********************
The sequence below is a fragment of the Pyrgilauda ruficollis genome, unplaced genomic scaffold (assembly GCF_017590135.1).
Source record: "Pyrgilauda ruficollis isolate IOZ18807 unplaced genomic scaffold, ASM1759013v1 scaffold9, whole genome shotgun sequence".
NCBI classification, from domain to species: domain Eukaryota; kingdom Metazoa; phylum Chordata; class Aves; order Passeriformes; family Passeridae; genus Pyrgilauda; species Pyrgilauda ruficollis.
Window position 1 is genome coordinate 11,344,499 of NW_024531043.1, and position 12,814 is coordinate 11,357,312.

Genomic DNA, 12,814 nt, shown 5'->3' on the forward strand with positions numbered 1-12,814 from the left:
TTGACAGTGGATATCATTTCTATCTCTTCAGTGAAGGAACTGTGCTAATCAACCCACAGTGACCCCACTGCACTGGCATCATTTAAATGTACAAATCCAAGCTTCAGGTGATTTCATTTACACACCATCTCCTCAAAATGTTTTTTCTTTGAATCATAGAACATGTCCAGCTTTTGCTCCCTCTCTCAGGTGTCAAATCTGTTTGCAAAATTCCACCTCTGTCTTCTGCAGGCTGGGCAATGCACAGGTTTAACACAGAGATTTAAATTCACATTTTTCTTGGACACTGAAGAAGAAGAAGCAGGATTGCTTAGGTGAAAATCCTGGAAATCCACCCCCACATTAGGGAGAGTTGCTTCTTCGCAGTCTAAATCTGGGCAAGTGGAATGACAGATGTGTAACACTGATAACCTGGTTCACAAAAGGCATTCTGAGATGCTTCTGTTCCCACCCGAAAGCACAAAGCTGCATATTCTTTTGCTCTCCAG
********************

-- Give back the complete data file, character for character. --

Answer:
The sequence below is a fragment of the Pyrgilauda ruficollis genome, unplaced genomic scaffold (assembly GCF_017590135.1).
Source record: "Pyrgilauda ruficollis isolate IOZ18807 unplaced genomic scaffold, ASM1759013v1 scaffold9, whole genome shotgun sequence".
NCBI classification, from domain to species: domain Eukaryota; kingdom Metazoa; phylum Chordata; class Aves; order Passeriformes; family Passeridae; genus Pyrgilauda; species Pyrgilauda ruficollis.
Window position 1 is genome coordinate 11,344,499 of NW_024531043.1, and position 12,814 is coordinate 11,357,312.

Genomic DNA, 12,814 nt, shown 5'->3' on the forward strand with positions numbered 1-12,814 from the left:
TTGACAGTGGATATCATTTCTATCTCTTCAGTGAAGGAACTGTGCTAATCAACCCACAGTGACCCCACTGCACTGGCATCATTTAAATGTACAAATCCAAGCTTCAGGTGATTTCATTTACACACCATCTCCTCAAAATGTTTTTTCTTTGAATCATAGAACATGTCCAGCTTTTGCTCCCTCTCTCAGGTGTCAAATCTGTTTGCAAAATTCCACCTCTGTCTTCTGCAGGCTGGGCAATGCACAGGTTTAACACAGAGATTTAAATTCACATTTTTCTTGGACACTGAAGAAGAAGAAGCAGGATTGCTTAGGTGAAAATCCTGGAAATCCACCCCCACATTAGGGAGAGTTGCTTCTTCGCAGTCTAAATCTGGGCAAGTGGAATGACAGATGTGTAACACTGATAACCTGGTTCACAAAAGGCATTCTGAGATGCTTCTGTTCCCACCCGAAAGCACAAAGCTGCATATTCTTTTGCTCTCCAG